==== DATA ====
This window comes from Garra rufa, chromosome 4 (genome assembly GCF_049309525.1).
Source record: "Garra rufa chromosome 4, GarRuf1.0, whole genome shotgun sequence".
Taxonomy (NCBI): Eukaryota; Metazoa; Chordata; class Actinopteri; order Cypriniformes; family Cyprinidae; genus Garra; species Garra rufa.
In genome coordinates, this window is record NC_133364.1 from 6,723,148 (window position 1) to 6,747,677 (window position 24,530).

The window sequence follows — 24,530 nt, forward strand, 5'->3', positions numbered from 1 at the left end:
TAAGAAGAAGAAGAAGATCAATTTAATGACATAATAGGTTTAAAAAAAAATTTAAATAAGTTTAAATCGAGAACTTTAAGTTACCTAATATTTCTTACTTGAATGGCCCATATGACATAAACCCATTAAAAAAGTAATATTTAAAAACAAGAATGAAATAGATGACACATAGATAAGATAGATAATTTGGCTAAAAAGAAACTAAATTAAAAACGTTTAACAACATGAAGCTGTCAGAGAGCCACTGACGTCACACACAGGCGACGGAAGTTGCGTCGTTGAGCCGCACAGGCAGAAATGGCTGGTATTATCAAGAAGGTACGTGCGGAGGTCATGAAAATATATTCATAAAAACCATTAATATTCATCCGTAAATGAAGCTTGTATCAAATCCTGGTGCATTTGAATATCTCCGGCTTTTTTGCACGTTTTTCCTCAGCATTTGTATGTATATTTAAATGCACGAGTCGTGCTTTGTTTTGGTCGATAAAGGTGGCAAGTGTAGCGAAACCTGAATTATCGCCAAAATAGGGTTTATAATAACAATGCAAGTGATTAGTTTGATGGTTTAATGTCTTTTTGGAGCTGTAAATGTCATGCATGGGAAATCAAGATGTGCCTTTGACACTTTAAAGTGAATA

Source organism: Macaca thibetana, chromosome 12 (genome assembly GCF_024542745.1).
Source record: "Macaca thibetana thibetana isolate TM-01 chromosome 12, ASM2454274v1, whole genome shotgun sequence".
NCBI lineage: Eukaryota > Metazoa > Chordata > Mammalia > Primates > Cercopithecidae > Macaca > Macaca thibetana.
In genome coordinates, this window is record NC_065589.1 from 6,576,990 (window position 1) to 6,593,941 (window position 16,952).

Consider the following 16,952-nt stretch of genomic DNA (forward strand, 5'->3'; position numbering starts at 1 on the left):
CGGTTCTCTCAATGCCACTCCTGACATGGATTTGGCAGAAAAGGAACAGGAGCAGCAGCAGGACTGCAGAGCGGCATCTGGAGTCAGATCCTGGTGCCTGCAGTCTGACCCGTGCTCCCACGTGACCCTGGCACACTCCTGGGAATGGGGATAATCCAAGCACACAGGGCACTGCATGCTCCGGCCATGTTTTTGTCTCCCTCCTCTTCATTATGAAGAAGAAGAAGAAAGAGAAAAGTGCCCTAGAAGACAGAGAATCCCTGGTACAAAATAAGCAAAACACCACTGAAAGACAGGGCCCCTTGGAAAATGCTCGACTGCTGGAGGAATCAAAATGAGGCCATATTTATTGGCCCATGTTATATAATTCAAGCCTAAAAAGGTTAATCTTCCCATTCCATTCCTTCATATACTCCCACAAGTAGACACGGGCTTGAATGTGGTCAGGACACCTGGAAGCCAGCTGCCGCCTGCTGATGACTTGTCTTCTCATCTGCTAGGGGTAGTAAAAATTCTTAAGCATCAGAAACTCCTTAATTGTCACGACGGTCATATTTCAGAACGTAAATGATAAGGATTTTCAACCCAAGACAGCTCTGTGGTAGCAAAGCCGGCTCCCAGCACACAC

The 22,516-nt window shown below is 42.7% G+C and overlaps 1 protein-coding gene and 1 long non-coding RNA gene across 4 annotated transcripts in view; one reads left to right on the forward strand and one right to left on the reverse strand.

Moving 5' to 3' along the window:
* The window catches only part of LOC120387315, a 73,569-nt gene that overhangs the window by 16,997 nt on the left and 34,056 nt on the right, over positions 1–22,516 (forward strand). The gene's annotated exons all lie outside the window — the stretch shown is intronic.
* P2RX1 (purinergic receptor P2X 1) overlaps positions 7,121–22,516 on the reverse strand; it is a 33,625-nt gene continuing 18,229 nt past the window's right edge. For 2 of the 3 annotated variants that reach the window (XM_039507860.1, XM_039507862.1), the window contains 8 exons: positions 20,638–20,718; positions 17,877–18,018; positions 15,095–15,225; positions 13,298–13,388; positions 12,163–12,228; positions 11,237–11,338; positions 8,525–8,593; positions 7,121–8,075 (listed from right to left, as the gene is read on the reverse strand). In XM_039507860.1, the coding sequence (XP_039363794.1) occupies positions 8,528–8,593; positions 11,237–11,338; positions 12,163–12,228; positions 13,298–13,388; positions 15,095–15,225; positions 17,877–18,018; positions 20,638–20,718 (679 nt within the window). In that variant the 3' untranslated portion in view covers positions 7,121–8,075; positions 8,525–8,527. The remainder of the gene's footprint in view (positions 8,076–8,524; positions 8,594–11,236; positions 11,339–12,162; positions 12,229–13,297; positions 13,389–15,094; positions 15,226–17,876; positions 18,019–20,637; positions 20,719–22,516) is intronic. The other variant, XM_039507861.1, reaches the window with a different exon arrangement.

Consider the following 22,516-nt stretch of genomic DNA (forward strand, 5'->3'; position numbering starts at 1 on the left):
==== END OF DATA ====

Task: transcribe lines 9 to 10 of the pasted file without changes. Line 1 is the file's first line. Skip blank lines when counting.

NCBI lineage: Eukaryota > Metazoa > Chordata > Mammalia > Primates > Cercopithecidae > Macaca > Macaca thibetana.
In genome coordinates, this window is record NC_065589.1 from 6,576,990 (window position 1) to 6,593,941 (window position 16,952).